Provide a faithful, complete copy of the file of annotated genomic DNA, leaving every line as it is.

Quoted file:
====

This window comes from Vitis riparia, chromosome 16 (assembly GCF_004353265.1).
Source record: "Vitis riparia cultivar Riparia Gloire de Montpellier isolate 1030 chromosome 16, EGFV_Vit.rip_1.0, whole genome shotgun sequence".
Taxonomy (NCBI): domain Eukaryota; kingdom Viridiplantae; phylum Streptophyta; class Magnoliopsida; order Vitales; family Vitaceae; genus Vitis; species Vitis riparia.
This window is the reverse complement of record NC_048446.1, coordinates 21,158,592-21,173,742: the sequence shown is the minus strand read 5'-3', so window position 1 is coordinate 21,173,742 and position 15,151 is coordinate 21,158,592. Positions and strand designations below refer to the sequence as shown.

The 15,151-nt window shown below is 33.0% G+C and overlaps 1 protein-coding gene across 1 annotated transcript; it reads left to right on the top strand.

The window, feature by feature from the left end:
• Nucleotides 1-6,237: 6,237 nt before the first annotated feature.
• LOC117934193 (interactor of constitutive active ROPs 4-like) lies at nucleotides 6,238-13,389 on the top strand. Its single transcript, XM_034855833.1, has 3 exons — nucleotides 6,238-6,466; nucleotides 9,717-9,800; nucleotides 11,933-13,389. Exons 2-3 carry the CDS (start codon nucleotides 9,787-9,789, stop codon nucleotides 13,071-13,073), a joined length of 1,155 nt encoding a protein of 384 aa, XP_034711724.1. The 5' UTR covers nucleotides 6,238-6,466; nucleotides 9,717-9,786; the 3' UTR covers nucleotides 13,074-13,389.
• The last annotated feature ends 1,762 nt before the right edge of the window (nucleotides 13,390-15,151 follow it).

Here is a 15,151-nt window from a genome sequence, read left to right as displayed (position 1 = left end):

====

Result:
This window comes from Vitis riparia, chromosome 16 (assembly GCF_004353265.1).
Source record: "Vitis riparia cultivar Riparia Gloire de Montpellier isolate 1030 chromosome 16, EGFV_Vit.rip_1.0, whole genome shotgun sequence".
Taxonomy (NCBI): domain Eukaryota; kingdom Viridiplantae; phylum Streptophyta; class Magnoliopsida; order Vitales; family Vitaceae; genus Vitis; species Vitis riparia.
This window is the reverse complement of record NC_048446.1, coordinates 21,158,592-21,173,742: the sequence shown is the minus strand read 5'-3', so window position 1 is coordinate 21,173,742 and position 15,151 is coordinate 21,158,592. Positions and strand designations below refer to the sequence as shown.

The 15,151-nt window shown below is 33.0% G+C and overlaps 1 protein-coding gene across 1 annotated transcript; it reads left to right on the top strand.

The window, feature by feature from the left end:
• Nucleotides 1-6,237: 6,237 nt before the first annotated feature.
• LOC117934193 (interactor of constitutive active ROPs 4-like) lies at nucleotides 6,238-13,389 on the top strand. Its single transcript, XM_034855833.1, has 3 exons — nucleotides 6,238-6,466; nucleotides 9,717-9,800; nucleotides 11,933-13,389. Exons 2-3 carry the CDS (start codon nucleotides 9,787-9,789, stop codon nucleotides 13,071-13,073), a joined length of 1,155 nt encoding a protein of 384 aa, XP_034711724.1. The 5' UTR covers nucleotides 6,238-6,466; nucleotides 9,717-9,786; the 3' UTR covers nucleotides 13,074-13,389.
• The last annotated feature ends 1,762 nt before the right edge of the window (nucleotides 13,390-15,151 follow it).

Here is a 15,151-nt window from a genome sequence, read left to right as displayed (position 1 = left end):